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Hello everyone. I am delighted once more to be on the road, anticipating this trip will cover many parts of Colombia for wildlife and bird photography. I left Tucson Monday morning Dec 5, and arrived in Bogota shortly after midnight on Tuesday. Multiple sources recommend never hiring a taxi off the street or hailing an open one at the airport – a common problem in Bogota being referred to as the “millionaire ride,” where the taxi in transit stops on a side street allowing 2 friends to hop in, and they then spend the next several hours first robbing, then forcing, the hapless victim to utilize ATMs for cash on all cards until the daily limit is reached (This taxi crime is common also in Mexico City). Therefore, one always is encouraged to call a taxi from an authorized company, or buy a taxi ticket at the authorized booth at the airport or bus stations. There is a catch at the Bogota airport – the authorized taxi ticket booth is inside the international terminal where one exits customs, but the taxi ticket vendor only accepts cash payment in Colombian pesos. Beside the taxi ticket booth is an international monetary exchange booth with outrageous expensive exchange rates. The Bank ATMs which dispense Colombian pesos at the bank’s daily exchange rates are located just outside the terminal exit. I went out, used an ATM for cash, then found I could not reenter the terminal to purchase a taxi ticket. Instead, outside I was directed to another special taxi booth where I could buy an authorized ticket for a large luxury van at exactly twice the regular taxi rate. What a system. I took a normal taxi from the taxi ranks without issue, other than the extra 20 minutes of drive time the elderly driver spent going in circles trying to locate my little B&B hotel. Next trip I will utilize the hotel’s offer to arrange an authorized taxi to pick me up.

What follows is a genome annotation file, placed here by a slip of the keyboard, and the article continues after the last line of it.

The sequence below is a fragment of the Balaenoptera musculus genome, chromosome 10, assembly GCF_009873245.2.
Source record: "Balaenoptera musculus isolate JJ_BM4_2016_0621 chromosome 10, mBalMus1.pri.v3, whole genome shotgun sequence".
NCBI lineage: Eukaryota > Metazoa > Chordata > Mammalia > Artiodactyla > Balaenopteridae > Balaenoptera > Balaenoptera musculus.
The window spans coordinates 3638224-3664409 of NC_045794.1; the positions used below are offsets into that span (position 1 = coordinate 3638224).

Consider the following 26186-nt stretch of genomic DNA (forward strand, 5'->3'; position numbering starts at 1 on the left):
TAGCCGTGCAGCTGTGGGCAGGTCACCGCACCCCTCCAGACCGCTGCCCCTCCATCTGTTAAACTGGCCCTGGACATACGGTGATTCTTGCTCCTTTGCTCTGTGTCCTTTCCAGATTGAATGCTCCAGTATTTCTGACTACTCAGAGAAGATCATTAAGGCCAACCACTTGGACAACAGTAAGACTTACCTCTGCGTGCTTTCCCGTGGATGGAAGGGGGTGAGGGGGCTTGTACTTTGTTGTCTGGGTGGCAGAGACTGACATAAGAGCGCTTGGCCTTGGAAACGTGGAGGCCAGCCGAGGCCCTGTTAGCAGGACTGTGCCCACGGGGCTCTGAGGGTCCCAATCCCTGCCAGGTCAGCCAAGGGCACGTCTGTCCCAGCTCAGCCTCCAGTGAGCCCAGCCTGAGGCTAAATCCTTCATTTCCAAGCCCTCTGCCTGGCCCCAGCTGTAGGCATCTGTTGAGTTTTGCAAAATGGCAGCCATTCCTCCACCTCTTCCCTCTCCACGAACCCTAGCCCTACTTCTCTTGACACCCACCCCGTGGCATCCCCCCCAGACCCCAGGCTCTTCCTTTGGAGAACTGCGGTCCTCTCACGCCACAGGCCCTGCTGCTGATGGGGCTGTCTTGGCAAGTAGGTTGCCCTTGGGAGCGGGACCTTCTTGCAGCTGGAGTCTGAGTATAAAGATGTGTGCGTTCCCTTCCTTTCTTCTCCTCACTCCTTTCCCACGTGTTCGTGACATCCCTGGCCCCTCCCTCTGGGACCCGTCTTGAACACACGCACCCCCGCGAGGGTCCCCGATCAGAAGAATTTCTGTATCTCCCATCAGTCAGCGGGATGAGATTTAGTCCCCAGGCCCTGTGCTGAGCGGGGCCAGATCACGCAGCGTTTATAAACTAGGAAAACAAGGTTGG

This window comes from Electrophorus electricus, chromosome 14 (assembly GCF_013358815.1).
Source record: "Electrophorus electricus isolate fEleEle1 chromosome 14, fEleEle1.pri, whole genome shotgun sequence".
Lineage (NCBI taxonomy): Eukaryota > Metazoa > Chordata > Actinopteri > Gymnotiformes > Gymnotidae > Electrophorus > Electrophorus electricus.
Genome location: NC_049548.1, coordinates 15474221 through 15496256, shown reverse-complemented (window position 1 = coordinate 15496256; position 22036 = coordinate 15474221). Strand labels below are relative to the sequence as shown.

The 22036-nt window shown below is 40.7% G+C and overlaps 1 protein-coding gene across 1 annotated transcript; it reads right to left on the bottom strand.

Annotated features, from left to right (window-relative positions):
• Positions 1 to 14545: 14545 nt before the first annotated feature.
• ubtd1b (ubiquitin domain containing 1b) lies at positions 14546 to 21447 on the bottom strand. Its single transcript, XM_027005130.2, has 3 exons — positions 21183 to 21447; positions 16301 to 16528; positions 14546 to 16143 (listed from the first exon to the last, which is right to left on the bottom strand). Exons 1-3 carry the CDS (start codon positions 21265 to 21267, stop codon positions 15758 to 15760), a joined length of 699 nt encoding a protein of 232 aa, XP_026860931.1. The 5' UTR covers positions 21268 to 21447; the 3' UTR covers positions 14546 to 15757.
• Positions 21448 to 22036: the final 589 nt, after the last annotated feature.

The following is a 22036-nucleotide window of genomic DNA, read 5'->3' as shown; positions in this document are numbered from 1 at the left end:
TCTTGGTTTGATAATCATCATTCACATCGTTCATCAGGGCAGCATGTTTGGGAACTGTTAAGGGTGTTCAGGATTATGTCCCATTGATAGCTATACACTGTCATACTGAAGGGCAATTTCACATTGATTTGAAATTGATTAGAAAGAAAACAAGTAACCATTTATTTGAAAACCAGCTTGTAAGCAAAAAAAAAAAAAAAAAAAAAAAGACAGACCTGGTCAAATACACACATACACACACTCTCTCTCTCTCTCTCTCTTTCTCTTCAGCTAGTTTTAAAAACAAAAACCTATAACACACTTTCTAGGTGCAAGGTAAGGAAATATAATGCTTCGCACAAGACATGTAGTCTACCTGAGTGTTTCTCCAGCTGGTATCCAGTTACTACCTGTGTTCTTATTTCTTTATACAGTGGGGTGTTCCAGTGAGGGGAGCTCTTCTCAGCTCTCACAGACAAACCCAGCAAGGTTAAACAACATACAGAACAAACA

Bogota is quite a clean and relatively modern city, at least around the Centro Historico (the colonial town center), and along the Avenida El Dorado which hosts one leg of the Transmilenio transport system down the middle. The El Dorado road runs from downtown all the way out to the airport. My hotel is closer to the airport, a location decision made to save me over an hour each way in taxi time. To visit downtown, I just hopped on the Transmilenio, the ultra-modern bus system famous in Bogota, and now copied in Madrid and Mexico City, among other world capitals (sadly not in Tucson, where they chose to start with an overpriced rail line). Rather than subway or metro rail lines, the Transmilenio utilizes buses which have 2 to 4 cars joined like trams. They run entirely in dedicated lanes, and stop at frequent stations which operate like most metro and subway systems; that is you purchase rides on refillable cards outside the station, then simply touch the card to the entry turn-style to enter the station. Once inside one can freely ride the system anywhere in the city, changing buses as necessary, and exiting the system at the destination. It took me just 15 minutes to get downtown, and I could watch in amazement at the endless multilane traffic jams on either side of the Transmilenio.